Link to the University of Pittsburgh Homepage
Link to the University Library System Homepage Link to the Contact Us Form

Oblivious Enforcement of Hidden Information Release Policies Using Online Certification Authorities

Wongchaowart, Brian (2010) Oblivious Enforcement of Hidden Information Release Policies Using Online Certification Authorities. Master's Thesis, University of Pittsburgh. (Unpublished)

Primary Text

Download (591kB) | Preview


This thesis examines a new approach to attribute-based access control with hidden policies and hidden credentials. In this setting, a resource owner has an access control policy that is a function of Boolean-valued attributes of the resource requester. Access to the resource should be granted if and only if the resource owner's policy is satisfied, but we wish to hide the access control policy from the resource requester and the requester's attributes from the resource owner.Previous solutions to this problem involved the use of cryptographic credentials held by the resource requester, but it is obvious that if no information is provided about the access control policy, then the resource requester must try to satisfy the policy using every available credential. An initial contribution of this thesis is the first published empirical evaluation of the state-of-the-art protocol of Frikken, Atallah, and Li for access control with hidden policies and hidden credentials, demonstrating that the computational cost of the required cryptographic operations is highly burdensome.A new system model is then proposed that includes the active involvement of online certification authorities (CAs). These are entities that can provide authoritative information about the attributes in a resource owner's access control policy. Allowing the resource owner to query these online CAs immediately removes the need for the resource requester to guess which credentials to use.If the resource owner was allowed to learn the values of a requester's attributes from online CAs, however, the requester's credentials would no longer be private. This thesis examines cryptographic solutions in which the CAs' replies do not directly reveal any attribute information to the resource owner, but can nevertheless be used in the enforcement of an access control policy. The techniques considered involve scrambled circuit evaluation, homomorphic encryption, and secure multiparty computation using arithmetic circuits and Shamir secret sharing. Empirical experiments demonstrate that the proposed protocols can provide an order-of-magnitude performance improvement over existing solutions.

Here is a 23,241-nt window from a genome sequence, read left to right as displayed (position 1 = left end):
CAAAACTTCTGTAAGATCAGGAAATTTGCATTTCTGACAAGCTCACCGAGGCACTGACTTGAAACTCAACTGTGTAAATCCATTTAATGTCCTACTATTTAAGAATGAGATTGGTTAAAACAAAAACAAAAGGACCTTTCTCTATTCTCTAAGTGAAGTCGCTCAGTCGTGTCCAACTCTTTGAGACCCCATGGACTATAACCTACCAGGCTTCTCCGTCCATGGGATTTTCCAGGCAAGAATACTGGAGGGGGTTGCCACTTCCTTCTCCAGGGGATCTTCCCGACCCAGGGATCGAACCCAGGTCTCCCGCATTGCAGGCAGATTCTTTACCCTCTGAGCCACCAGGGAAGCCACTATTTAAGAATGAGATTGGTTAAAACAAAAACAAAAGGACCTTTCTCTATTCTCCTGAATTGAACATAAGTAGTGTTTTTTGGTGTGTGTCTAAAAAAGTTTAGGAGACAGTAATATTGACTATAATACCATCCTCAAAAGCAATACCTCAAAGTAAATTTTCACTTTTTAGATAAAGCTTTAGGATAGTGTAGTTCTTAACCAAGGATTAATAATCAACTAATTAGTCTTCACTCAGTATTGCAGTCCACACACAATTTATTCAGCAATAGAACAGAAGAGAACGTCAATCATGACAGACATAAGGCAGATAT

Social Networking:
Share |


Item Type: University of Pittsburgh ETD
Status: Unpublished
CreatorsEmailPitt UsernameORCID
ETD Committee:
TitleMemberEmail AddressPitt UsernameORCID
Committee ChairLee, Adam Jadamlee@cs.pitt.eduADAMLEE
Committee MemberLabrinidis, Alexandroslabrinid@cs.pitt.eduLABRINID
Committee MemberChrysanthis, Panos Kpanos@cs.pitt.eduPANOS
Date: 22 September 2010
Date Type: Completion
Defense Date: 5 August 2010
Approval Date: 22 September 2010
Submission Date: 17 August 2010
Access Restriction: No restriction; Release the ETD for access worldwide immediately.
Institution: University of Pittsburgh
Schools and Programs: Dietrich School of Arts and Sciences > Computer Science
Degree: MS - Master of Science
Thesis Type: Master's Thesis
Refereed: Yes
Uncontrolled Keywords: homomorphic conjunction evaluation; Paillier; tag-based encryption
Other ID:, etd-08172010-093641
Date Deposited: 10 Nov 2011 20:00
Last Modified: 15 Nov 2016 13:49


Monthly Views for the past 3 years

Plum Analytics

Actions (login required)

View Item View Item